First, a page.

• By Kevin Mount
  • Posted on Saturday 17th November, 2007

Drop-out prevention program falters under scrutiny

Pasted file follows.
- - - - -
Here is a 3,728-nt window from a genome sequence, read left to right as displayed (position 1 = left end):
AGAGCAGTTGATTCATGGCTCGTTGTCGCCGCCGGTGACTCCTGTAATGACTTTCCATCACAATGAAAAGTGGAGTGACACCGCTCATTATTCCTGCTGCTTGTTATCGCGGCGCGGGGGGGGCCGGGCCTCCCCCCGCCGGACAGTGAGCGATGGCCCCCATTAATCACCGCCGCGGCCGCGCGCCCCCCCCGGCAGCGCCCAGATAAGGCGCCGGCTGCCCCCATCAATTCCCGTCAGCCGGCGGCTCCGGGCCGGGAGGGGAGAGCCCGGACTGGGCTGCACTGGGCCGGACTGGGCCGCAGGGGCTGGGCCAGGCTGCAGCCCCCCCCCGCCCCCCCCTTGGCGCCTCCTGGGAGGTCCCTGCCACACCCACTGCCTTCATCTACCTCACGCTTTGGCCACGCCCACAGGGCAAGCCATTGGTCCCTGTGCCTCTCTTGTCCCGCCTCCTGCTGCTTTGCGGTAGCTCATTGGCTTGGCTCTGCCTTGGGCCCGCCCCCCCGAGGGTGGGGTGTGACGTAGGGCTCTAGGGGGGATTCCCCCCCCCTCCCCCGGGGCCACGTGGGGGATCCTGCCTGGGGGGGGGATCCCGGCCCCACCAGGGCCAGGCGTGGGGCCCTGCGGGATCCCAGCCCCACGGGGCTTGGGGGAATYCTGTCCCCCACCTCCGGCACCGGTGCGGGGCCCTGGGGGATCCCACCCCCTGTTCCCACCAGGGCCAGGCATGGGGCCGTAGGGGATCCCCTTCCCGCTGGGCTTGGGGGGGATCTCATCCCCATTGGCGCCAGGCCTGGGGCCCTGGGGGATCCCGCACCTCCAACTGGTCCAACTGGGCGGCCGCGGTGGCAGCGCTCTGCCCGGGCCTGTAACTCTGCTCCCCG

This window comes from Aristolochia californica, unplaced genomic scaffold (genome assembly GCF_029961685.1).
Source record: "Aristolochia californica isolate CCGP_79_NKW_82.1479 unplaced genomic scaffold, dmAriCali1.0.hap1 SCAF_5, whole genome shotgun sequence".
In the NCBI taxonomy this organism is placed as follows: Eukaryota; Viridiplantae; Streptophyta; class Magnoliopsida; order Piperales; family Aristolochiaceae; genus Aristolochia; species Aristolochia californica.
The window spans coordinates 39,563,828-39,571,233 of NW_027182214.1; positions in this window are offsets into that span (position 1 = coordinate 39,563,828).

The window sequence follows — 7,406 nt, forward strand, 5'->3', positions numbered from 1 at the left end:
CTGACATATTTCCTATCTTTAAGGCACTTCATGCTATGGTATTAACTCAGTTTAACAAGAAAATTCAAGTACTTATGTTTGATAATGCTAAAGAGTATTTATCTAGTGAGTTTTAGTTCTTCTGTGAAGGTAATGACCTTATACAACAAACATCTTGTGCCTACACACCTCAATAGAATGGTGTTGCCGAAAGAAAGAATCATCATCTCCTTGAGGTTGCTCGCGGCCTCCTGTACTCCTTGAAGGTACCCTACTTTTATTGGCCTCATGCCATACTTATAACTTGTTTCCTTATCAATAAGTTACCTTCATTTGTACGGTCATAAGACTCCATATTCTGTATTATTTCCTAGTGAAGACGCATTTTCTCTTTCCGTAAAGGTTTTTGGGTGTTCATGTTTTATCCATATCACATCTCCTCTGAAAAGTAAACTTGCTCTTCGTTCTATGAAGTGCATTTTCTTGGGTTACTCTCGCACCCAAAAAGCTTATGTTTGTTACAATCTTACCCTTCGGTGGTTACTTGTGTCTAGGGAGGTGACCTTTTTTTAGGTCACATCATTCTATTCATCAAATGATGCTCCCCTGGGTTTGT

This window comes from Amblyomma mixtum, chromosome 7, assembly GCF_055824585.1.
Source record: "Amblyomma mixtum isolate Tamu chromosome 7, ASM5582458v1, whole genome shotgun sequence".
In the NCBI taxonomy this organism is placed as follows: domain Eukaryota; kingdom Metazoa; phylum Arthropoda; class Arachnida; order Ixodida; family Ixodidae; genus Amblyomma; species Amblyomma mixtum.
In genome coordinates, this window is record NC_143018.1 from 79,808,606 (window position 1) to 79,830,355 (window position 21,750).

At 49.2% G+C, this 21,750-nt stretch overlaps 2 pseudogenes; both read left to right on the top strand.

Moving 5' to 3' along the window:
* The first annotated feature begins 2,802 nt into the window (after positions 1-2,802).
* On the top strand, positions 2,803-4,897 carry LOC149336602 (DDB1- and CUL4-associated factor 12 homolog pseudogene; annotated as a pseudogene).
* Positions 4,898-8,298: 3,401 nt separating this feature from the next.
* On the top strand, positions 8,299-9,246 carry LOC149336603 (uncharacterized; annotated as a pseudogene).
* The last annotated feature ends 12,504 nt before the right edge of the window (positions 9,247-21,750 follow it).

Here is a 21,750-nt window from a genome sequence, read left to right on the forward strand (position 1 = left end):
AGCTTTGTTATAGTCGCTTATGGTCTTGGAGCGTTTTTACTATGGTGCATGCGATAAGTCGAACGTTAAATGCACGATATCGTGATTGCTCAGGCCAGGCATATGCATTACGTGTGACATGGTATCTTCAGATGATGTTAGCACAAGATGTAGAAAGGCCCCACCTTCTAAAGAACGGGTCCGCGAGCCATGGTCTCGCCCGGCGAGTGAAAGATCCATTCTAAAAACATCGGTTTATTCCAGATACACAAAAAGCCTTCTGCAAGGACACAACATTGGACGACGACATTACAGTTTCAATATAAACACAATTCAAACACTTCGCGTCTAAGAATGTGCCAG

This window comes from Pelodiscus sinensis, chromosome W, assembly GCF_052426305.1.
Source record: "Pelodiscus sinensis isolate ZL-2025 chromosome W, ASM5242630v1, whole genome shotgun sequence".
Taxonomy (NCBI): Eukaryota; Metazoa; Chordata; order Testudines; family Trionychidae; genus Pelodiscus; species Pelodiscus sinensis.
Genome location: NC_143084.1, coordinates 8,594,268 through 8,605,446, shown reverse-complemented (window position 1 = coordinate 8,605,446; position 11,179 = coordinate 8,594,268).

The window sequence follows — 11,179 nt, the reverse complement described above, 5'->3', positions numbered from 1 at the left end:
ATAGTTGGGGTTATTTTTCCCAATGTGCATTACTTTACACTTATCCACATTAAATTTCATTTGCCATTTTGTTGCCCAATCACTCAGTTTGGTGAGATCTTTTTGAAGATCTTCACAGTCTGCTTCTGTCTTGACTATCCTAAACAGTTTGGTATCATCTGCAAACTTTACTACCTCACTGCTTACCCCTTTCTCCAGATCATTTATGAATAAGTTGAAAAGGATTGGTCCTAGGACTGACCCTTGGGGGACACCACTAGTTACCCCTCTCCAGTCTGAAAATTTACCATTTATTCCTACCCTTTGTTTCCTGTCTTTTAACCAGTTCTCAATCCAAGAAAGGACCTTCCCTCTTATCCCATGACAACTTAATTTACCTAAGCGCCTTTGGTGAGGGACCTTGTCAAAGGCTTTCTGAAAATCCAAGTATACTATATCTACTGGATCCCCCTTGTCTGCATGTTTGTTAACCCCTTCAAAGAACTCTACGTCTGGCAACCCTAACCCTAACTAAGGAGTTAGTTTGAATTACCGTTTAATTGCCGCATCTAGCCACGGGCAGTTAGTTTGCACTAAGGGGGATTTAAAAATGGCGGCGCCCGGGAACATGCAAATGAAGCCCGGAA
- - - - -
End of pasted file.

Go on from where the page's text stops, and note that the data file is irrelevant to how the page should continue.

Project GRAD is a magnet for the hopes of anyone concerned about the education of poor children in the US. GRAD, which stands for “Graduation Really Achieves Dreams”, aims to keep kids in school and to help them graduate and enroll in college. From Houston, Texas, where the program and the acronym were born, enthusiasm has spread to 12 cities. More than 135,000 students are enrolled in 211 Project GRAD schools. The idea is to start early in elementary and middle schools, with reading and math curricula focused on a core of basic skills that are supposed to become the platform for high standards throughout students’ academic careers. At the high school level, GRAD students get special academic counseling and summer academic enrichment designed to help them qualify for a college scholarship – the ultimate goal of the whole program. Finally, Project GRAD schools at all levels build support in the community for school improvement and college attendance. They implement a classroom management program, provide students with access to social services and receive special support from local GRAD organizations. But despite all of this input and the program's impressive ambition and popularity, hard evidence of impact is so far in short supply.The Project GRAD website is packed with numbers suggesting effectiveness. A "results page" features testimonials from Bill Clinton and George W. Bush. However, when the What Works Clearinghouse (WWC) took a colder, hard look at the research, they came to a different conclusion. They reviewed five evaluations and found that only one, conducted in Houston, used what the Clearinghouse regarded as adequate research methods. [For a detailed summary of this study, see: MDRC's Evaluation of Project GRAD) The Houston study compared three high schools that implemented Project GRAD from 1998 to 2004 to ten high schools in the same district that did not implement but which had similar performance on achievement tests and similar percentages of students from key demographic groups. Researchers found that GRAD students were no more likely to progress in school or, indeed, to graduate than their counterparts at the other schools. The researchers involved in the Houston evaluation concede that Project GRAD might simply need more time to prove its value. Some of the elementary and middle schools that “feed” the high school under study did not become Project Grad schools until the study began. Thus some of the high school students had not benefited from the program in their early grades. Additionally, due to high rates of mobility among schools, many of the students in the Project Grad high schools had come from elementary and middle schools without Project Grad programs. As more students receive the full benefit of the program in their early grades, their experiences in high school might change. The researchers also suggest that to help kids stay in school and graduate, Project Grad might need to focus on classroom instruction not only in elementary and middle schools, but also in high schools. The evidence is certainly no cause for rejoicing, but neither, it seems, should it dash the hopes of the 211 schools that have already invested. As apologists for the UK Sure Start program were saying earlier this year when faced with similarly tepid findings, "only time will tell". [See Learning the moral of the Sure Start story] • Summary of Project Grad: What Works Clearinghouse Intervention Report, Institute of Education Sciences, US Department of Education, July 30, 2007.

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